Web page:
Camping & Survival
Bats In Your Belfry? Here’s What to Do
It’s that time of year: Short, sultry nights full of buzzing cicadas, chirping crickets and the barely audible calls of the bats that see all of the above as an all-you-can-eat buffet. Although you probably think of bats as being more active later in the year–say, just in time for Halloween–late summer and early autumn is actually when you’re most likely to find one in your home. The baby bats (also called pups) are learning to fly and leaving their roost for the first time. Here’s what you should know about bats, and what to do if you find one in your home.
The first thing to know is that your unwelcome houseguest is probably a lady with babies. The females typically come out of hibernation and take up residence in a structure to give birth, usually in May or June. They then have their babies and begin to eat as much as possible so they can make milk (and if you’re currently struggling not to picture a nice cold glass of bat milk, we’re sorry to have ruined that for you). The young are also becoming more active and starting to fly, so now is the time to spot bats a-plenty.
Says DWR Mammal Conservation Coordinator Kimberly Hersey, “This time frame is the hardest time of year for dealing with bat nuisance issues. Since the young can’t fly yet and are reliant on their mother’s milk, preventing the mothers from returning to their roosting spot will kill the babies. Because bats are a protected wildlife species, it’s illegal to kill them.”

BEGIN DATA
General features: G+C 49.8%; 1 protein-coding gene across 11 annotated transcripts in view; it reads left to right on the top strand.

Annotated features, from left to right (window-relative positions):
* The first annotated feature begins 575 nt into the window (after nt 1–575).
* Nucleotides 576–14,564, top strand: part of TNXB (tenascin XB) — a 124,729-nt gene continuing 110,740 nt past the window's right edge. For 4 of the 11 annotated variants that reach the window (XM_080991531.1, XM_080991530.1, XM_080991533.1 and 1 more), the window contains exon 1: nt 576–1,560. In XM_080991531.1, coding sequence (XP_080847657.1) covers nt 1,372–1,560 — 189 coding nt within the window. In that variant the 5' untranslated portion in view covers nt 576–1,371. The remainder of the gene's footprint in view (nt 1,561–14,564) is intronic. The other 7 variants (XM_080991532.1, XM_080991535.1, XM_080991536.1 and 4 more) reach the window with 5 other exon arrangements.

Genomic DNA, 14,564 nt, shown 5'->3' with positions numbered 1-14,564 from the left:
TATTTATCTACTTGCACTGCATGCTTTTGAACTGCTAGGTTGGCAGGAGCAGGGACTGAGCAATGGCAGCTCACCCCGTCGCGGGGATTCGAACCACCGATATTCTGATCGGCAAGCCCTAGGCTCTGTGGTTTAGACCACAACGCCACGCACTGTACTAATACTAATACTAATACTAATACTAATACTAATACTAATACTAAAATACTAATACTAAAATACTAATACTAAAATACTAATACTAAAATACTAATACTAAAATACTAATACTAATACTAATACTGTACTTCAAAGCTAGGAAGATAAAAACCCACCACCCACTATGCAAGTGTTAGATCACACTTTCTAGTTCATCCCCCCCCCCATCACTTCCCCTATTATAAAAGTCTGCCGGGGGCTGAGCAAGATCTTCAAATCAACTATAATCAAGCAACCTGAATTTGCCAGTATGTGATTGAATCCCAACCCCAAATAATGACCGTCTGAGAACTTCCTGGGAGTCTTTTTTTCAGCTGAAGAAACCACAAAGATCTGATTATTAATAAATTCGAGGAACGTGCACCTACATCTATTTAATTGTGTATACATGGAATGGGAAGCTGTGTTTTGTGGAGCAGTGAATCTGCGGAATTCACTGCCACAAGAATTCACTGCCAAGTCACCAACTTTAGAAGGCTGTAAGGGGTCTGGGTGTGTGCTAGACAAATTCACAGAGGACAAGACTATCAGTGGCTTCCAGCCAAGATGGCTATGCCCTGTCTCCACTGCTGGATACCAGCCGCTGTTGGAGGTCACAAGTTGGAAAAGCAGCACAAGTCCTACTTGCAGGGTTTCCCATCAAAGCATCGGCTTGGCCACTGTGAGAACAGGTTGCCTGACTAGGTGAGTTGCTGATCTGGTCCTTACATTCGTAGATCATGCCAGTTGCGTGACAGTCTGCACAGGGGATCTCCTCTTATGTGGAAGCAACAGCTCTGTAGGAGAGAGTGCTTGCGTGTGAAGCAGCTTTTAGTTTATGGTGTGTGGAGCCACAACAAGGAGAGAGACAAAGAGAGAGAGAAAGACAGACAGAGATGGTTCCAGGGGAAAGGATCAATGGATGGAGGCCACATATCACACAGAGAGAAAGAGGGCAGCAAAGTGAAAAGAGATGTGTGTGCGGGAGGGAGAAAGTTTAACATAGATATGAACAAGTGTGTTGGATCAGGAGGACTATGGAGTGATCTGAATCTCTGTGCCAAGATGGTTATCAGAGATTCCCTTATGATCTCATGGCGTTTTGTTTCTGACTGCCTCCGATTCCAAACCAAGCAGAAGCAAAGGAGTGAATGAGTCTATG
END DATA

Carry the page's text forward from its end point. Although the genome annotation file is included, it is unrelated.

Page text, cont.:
Well, here’s the problem with that. Bats are one of the most common carriers of rabies, and therefore most people aren’t really stoked to share a living space with them. So, first thing to know: Never handle a bat with your bare hands. If you find a bat inside your home, open a door or window, turn off the lights inside your house and turn on a porch light outside. Leave the room and allow the bat to leave on its own.
If the bat does not make its way outside on its own, you can carefully remove it. Wearing heavy leather gloves, place a small box or can over the bat. To create a lid, slide a piece of cardboard between the can and the wall or curtain, enclosing the bat inside the container. Then take the bat outside and release the bat on a tree or other high object. If you suspect there is a colony of bats in your attic, you will need to contact a local, permitted wildlife nuisance control company for help.
So, the upshot is that once they’re there, the bats are a pain in the butt to get rid of. Here’s what to do in the future to keep them from getting there in the first place. Cool your attic with fans to make it uncomfortable for bats to take up residence. Inspect the outside of the building for openings and gaps in siding, chimneys and roof lines. Seal cracks and holes with caulking, hardware cloth, foam rubber, foam sealant, tar paper and chimney caps. Do not do this, however, when bats have pups in May through August. Fall is the best time to seal these openings when bats are vacating roosts.
You can also use bird netting to place over an opening. Staple it down at the top and the sides, leaving the base open. Bats will be able to drop down the netting to leave, but not reenter the roost. Leave it in place for four to five days or until all the bats have left, then seal the holes.
What about The ‘Rona? Although COVID-19 originated in bats, there is no indication that North American bats have been exposed to the disease. Because of the remote potential for humans to spread the disease to bats, bats captured in a home with a known or suspected COVID-19 case should not be released.
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